We currently leave our client timeouts to the default. We are looking to up the timout to eliminate any 41 errors that occur in our environment. Are there any draw backs to setting the client timeout at a much higher level on all our cleints?
It�s a global change, so yes, it can have knock on consequences if set much higher.
Worst case scenario - If the timeout is set to say 30 minutes, then when a backup (or backups) starts it will grab a tape drive, and will then attempt to perform a backup for 30 minutes. If it fails, then the tape drive will become available, but potentially that tape drive will have sat there doing nothing for 30 minutes� So it�s a case of trying it out and amending the timeout setting accordingly� Multiply this issue for the number of drives in your environment and it could consume the drives for long periods of time when they could be backing up clients which don�t suffer from the issue.
Advice is to increase the timeout gradually, but the long term fix is to sort out the cause of the timeout, which inevitably will be down to the state of the network�.
Hmm, I don't think the system grabs a tape until after the client has connected successfully; having a client that cannot connect doesn't usually take up/utilize a tape drive.
Another consideration to keep in mind with extending the timeout: depending on how long the timeout is, and how many attempts and what the retry period you are configured with are, you can have some impact on your scheduling. For example: if you have 3 attempts set and a timeout of 60 minutes, it will take ~3 hours before the job fails. Depending then on your retry period and the size of the backup window, you may not attempt another backup of that job.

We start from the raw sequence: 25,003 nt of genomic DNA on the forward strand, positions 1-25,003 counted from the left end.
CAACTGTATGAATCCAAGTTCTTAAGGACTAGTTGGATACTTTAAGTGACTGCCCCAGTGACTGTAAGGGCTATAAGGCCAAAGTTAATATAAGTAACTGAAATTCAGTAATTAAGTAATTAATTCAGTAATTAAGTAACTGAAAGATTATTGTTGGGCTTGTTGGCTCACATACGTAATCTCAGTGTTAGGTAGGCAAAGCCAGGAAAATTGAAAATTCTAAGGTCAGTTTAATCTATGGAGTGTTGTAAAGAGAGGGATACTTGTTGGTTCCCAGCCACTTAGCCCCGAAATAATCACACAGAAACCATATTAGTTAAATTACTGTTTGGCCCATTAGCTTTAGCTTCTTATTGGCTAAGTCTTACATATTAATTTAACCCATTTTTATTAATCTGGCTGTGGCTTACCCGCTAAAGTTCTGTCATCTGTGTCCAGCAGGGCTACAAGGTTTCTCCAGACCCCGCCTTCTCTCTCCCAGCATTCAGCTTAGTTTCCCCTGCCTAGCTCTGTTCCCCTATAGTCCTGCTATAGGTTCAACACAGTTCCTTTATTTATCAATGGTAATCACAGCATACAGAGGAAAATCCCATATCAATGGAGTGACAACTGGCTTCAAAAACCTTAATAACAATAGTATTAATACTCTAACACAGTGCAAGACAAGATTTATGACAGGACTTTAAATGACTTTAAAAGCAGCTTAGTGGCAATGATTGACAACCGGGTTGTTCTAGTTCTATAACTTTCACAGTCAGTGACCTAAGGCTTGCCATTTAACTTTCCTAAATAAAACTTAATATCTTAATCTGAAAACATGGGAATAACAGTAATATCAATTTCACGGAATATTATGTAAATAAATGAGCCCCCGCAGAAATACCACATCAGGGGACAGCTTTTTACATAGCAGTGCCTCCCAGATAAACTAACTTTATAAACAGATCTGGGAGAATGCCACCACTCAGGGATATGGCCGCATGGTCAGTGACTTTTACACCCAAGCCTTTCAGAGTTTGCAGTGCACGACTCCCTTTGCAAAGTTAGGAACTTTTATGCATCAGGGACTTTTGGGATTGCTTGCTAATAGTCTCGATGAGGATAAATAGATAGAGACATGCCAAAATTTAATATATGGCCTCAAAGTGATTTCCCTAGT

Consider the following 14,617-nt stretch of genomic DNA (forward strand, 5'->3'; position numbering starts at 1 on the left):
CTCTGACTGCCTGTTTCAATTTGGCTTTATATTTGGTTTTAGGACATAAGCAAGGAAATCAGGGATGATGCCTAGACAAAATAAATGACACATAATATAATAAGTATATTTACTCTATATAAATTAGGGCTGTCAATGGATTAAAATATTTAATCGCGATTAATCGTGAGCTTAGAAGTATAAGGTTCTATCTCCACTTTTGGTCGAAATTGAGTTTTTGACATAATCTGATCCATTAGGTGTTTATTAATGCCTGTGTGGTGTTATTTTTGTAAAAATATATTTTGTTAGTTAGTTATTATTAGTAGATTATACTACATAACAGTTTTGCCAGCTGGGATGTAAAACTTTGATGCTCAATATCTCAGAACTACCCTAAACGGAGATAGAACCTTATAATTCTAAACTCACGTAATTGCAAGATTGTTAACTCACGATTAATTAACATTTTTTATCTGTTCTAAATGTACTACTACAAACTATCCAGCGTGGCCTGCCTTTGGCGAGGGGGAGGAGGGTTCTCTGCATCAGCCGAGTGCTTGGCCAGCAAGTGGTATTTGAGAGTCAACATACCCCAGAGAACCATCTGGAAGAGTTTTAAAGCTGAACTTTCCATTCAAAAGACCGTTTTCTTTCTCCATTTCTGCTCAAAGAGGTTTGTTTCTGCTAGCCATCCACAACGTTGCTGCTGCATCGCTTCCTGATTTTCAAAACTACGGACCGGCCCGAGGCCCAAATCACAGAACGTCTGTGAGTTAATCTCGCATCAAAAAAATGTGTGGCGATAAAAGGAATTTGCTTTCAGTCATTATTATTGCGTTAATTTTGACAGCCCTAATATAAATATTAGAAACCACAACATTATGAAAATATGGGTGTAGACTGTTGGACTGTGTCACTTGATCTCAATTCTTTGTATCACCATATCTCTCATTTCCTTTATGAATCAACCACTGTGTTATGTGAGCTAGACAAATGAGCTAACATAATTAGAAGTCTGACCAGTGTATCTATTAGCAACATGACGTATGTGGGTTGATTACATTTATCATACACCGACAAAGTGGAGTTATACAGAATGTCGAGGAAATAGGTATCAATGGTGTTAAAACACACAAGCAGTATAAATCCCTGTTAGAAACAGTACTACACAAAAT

Indeed, the only time it will affect your environment is if there is a major network glitch, that�s when it will affect all of the drives. A dodgy subnet on the network can also cause the problem, so it depends on how many clients you have on the affected part of the network and how many drives are assigned. You can appreciate it has more of an effect in an SSO env�.
This kind of errors are usually configuration and routing problems.
Timeout parameters aren't a permanent solution. If these errors occurs because you have a weight load on clients or servers, and you try to extend the resolution only put behind the problem.
I had this problem, and solve the situation configuring the relaunch of an error status policy every hour during the backup window. The timeout, by default 300 seconds, and the bpconfig -tries option on one.
What types of clients are getting error 41's and what types of backups are you running on these clients? The only time we really see that error in our environment is when we are running SharePoint backups and that's only because the CINC's take so long to search though a SPS V1 database. We bumped out timeout up ONLY for this reason, but it really shouldn't be needed for anything else that I can think of off top of my head. Our client read timeout currently set to 300 seconds for this reason.
also check network speed and whether or not the ports are running full or half d uplex. On Solaris determin nic speed and duplex ( you may hae to use ge or what ever if you are us ing an interface other than hme) # ndd -get /dev/hme link_mode Interpretation: 0 -- half-duplex 1 -- full-duplex